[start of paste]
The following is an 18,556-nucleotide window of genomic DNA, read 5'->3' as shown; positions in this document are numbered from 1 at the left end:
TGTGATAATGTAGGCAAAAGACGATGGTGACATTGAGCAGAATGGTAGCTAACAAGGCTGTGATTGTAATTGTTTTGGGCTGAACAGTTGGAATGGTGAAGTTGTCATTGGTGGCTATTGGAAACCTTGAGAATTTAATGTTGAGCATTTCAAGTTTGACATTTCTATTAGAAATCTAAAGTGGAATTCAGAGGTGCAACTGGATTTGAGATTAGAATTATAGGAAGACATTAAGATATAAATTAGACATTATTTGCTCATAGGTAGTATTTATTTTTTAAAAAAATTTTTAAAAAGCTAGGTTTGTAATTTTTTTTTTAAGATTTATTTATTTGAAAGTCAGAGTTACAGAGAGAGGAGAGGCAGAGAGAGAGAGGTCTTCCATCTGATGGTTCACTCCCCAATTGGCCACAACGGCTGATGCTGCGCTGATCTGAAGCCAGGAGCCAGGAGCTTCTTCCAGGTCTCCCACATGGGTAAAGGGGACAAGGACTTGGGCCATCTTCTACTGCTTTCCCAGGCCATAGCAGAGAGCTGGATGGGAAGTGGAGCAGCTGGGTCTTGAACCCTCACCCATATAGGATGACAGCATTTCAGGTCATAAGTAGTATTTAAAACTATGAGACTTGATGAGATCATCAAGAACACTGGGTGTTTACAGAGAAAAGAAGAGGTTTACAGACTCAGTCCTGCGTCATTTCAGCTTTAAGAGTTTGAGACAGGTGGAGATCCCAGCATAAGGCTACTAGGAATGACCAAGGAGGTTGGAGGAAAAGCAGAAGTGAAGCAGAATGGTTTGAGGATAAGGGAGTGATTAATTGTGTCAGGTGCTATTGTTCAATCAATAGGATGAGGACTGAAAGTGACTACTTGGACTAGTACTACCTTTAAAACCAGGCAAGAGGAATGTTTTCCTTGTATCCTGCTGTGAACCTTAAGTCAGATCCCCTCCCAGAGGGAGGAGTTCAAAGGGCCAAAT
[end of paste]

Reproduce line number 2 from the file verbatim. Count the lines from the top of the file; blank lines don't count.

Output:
TGTGATAATGTAGGCAAAAGACGATGGTGACATTGAGCAGAATGGTAGCTAACAAGGCTGTGATTGTAATTGTTTTGGGCTGAACAGTTGGAATGGTGAAGTTGTCATTGGTGGCTATTGGAAACCTTGAGAATTTAATGTTGAGCATTTCAAGTTTGACATTTCTATTAGAAATCTAAAGTGGAATTCAGAGGTGCAACTGGATTTGAGATTAGAATTATAGGAAGACATTAAGATATAAATTAGACATTATTTGCTCATAGGTAGTATTTATTTTTTAAAAAAATTTTTAAAAAGCTAGGTTTGTAATTTTTTTTTTAAGATTTATTTATTTGAAAGTCAGAGTTACAGAGAGAGGAGAGGCAGAGAGAGAGAGGTCTTCCATCTGATGGTTCACTCCCCAATTGGCCACAACGGCTGATGCTGCGCTGATCTGAAGCCAGGAGCCAGGAGCTTCTTCCAGGTCTCCCACATGGGTAAAGGGGACAAGGACTTGGGCCATCTTCTACTGCTTTCCCAGGCCATAGCAGAGAGCTGGATGGGAAGTGGAGCAGCTGGGTCTTGAACCCTCACCCATATAGGATGACAGCATTTCAGGTCATAAGTAGTATTTAAAACTATGAGACTTGATGAGATCATCAAGAACACTGGGTGTTTACAGAGAAAAGAAGAGGTTTACAGACTCAGTCCTGCGTCATTTCAGCTTTAAGAGTTTGAGACAGGTGGAGATCCCAGCATAAGGCTACTAGGAATGACCAAGGAGGTTGGAGGAAAAGCAGAAGTGAAGCAGAATGGTTTGAGGATAAGGGAGTGATTAATTGTGTCAGGTGCTATTGTTCAATCAATAGGATGAGGACTGAAAGTGACTACTTGGACTAGTACTACCTTTAAAACCAGGCAAGAGGAATGTTTTCCTTGTATCCTGCTGTGAACCTTAAGTCAGATCCCCTCCCAGAGGGAGGAGTTCAAAGGGCCAAAT